Gee Scott may not be a star for the Buckeyes this season, but that doesn’t mean he won’t eventually get there, and it also doesn’t mean there won’t be a role for him this season in Ohio State’s offense.

Scott came to the Buckeyes as a 4-star wide receiver last year, but a move to tight end in the spring has altered his timing a bit. It didn’t necessarily alter the destination, just the route he’s going to take getting there. Any time a player moves positions there is a learning process. It’s not exactly returning to square one for a player, but they can see square one from where they’re standing.

Scott’s move came as a surprise when it was revealed this spring, but the decision wasn’t made on a whim. Scott went to the coaches and made the suggestion himself. Being a big receiver at 6-foot-3 and over 210 pounds, it was also revealed that he was doing everything he could to stay at a receiver’s weight and that maybe it was best for everyone if he just listened to his body and made the move up to tight end.

“I think he and his dad thought about it, and with his size, I would kind of joke around a year ago when he showed up like, ‘Hey, you know, you put an extra patty on that cheeseburger there and make it a double and we can make you a tight end real quick here,'” offensive coordinator and tight ends coach Kevin Wilson said last month.

If a player isn’t all-in on a position move, the move won’t work. For this to be Scott’s idea, that bodes well for the future. You don’t have to look long or hard in today’s game to find tight ends who can alter an offense just as much if not more than a wide receiver. Defending a tight end who who runs like a wide receiver is always going to pose problems, but that’s only one part of the job.

That’s the kind of offensive mismatch that the Buckeyes will want for Gee Scott as a tight end, unfortunately he was slowed this spring so they didn’t get to put in as much work on the practice field as they would have liked.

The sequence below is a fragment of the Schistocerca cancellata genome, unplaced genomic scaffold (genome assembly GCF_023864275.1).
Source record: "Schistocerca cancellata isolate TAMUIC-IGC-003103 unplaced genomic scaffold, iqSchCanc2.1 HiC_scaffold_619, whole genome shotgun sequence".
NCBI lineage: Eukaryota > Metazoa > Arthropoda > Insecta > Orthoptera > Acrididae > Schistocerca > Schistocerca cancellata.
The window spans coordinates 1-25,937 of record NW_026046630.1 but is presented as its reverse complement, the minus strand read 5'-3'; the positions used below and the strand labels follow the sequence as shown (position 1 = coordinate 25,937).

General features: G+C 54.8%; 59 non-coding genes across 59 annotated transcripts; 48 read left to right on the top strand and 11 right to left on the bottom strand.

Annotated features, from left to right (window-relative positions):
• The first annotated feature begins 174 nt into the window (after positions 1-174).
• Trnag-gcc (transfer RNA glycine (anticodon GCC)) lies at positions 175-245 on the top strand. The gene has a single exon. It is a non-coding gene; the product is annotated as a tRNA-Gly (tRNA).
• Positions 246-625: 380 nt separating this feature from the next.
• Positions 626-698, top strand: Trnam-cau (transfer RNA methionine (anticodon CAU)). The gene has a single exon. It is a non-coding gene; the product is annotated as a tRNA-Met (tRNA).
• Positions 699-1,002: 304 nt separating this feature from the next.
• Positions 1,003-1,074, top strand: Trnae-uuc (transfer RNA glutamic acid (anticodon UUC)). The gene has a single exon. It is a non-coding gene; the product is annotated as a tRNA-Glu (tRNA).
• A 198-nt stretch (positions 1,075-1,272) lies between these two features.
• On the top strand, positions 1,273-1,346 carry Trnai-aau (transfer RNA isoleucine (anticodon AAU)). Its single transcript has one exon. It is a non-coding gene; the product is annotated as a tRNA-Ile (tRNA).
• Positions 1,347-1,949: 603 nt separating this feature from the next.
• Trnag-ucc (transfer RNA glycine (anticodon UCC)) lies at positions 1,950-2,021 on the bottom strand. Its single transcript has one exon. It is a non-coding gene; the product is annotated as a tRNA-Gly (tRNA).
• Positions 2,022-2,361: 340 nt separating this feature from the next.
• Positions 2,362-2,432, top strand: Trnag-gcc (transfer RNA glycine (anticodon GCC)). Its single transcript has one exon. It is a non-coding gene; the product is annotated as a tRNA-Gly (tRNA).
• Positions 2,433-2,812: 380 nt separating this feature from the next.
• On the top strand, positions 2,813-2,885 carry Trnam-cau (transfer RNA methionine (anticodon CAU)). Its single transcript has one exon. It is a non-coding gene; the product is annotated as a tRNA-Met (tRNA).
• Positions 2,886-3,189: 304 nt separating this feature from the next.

“He’s going to run routes well,” Wilson said. “He was limited with a hamstring injury that wasn’t major but did limit some practice. Would’ve loved to have had him on the field a little bit more. So he’s gonna need a great summer, but his skill set in the passing game will be good. And it’s our ability to help him understand and physically gain some weight and strength. It’s gonna be a developmental process.”

The development will involve more than just a second patty at lunch, but size and strength are a prerequisite at the tight end position. Scott is putting in the work both in the weight room and training table. He will be attached to strength coach Mickey Marotti and his staff working daily on reaching goals. It’s not quite baby steps, but it’s also not as simple as just saying “Okay, you’re a tight end now.”

How this summer goes will then dictate what happens this fall for Gee Scott. When training camp starts, they’ll assess where he is and then figure out the best way to get the most out of him. But the 2021 season will just be the first leg of this journey.

“We’ll see how we can enhance and use his skill to complement the position and complement the offense,” Wilson said. “And then it’ll evolve through the fall, next offseason, and next year — because again, we’re basically asking these guys to play a little bit of left tackle and a little bit of wide receiver. He will be very comfortable in the receiving game and the matchups there. But we don’t want him to go on the field and always be a guy that now we’re throwing the ball because he’s in the game. He needs to be very competent in the blocking game.

“And we’ll be very smart in trying to develop him, but also putting him in matchups where he can gain confidence in the schemes and the plays that are called and the formations that he’s in. Play to his strengths. But over time, hopefully he’ll get strong enough and big enough. Right now he’s in the low 220s. So we need to get him hopefully about 230-235 by the fall. And maybe a year from now he’s a 240-245-pound guy and be a much more complete player. Excited to have him though.”

Scott won’t be asked to do anything this year that he can’t do, but the more he can do, the more they’ll ask of him. This is just the beginning of a new road for Gee Scott, but one that could take him further than the one he was on previously.

Join the Conversation


  1. [QUOTE=”OSUinGermany, post: 150199, member: 430″]
    All fine and dandy, love the move. But reason TE’s don’t get much play at OSU is they are always the 3rd or 4th read in the passing game. Hopefully moving Gee there opens up the middle of the field for OSU.
    Kevin Wilson has talked about putting them higher in the progression more often this year.

  2. [QUOTE=”YettiAsh, post: 150276, member: 2537″]
    Realistically he’s 6’3 240-245?
    When he’s done, yes. Now no.

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